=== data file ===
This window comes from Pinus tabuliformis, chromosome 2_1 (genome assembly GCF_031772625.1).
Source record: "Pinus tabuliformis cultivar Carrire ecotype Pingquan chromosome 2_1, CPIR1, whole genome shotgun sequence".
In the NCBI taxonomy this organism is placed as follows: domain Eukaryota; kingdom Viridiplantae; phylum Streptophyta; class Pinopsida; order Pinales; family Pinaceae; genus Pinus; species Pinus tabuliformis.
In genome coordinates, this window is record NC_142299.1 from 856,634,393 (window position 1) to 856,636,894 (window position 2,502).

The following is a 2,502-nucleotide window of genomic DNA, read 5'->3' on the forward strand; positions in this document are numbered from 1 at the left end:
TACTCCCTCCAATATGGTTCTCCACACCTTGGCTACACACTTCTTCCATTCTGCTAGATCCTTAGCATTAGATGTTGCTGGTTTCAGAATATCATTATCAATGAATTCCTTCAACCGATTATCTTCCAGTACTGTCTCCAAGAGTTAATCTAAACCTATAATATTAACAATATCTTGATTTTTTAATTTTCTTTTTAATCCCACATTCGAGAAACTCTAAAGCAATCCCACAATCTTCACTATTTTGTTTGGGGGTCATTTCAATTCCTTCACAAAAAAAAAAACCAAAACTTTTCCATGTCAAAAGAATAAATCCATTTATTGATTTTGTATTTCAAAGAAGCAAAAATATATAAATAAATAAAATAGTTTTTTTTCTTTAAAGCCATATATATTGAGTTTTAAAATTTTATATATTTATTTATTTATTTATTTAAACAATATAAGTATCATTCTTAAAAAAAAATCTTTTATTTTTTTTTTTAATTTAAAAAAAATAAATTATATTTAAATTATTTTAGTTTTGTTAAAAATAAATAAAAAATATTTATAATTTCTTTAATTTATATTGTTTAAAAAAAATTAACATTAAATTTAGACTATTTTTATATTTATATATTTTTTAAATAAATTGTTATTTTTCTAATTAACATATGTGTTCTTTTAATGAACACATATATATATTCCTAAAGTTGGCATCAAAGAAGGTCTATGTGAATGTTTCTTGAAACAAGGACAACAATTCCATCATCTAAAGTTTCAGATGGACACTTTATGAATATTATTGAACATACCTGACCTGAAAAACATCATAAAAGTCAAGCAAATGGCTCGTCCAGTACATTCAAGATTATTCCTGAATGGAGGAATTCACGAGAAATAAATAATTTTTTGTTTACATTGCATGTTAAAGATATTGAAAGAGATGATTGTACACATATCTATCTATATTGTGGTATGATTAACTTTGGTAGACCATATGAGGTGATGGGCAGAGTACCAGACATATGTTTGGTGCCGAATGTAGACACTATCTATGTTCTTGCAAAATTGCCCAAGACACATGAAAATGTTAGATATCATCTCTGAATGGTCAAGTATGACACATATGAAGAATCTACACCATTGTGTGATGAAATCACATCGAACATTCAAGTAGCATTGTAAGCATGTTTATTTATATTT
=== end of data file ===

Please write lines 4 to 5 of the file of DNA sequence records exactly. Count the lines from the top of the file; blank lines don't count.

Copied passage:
In genome coordinates, this window is record NC_142299.1 from 856,634,393 (window position 1) to 856,636,894 (window position 2,502).

The following is a 2,502-nucleotide window of genomic DNA, read 5'->3' on the forward strand; positions in this document are numbered from 1 at the left end: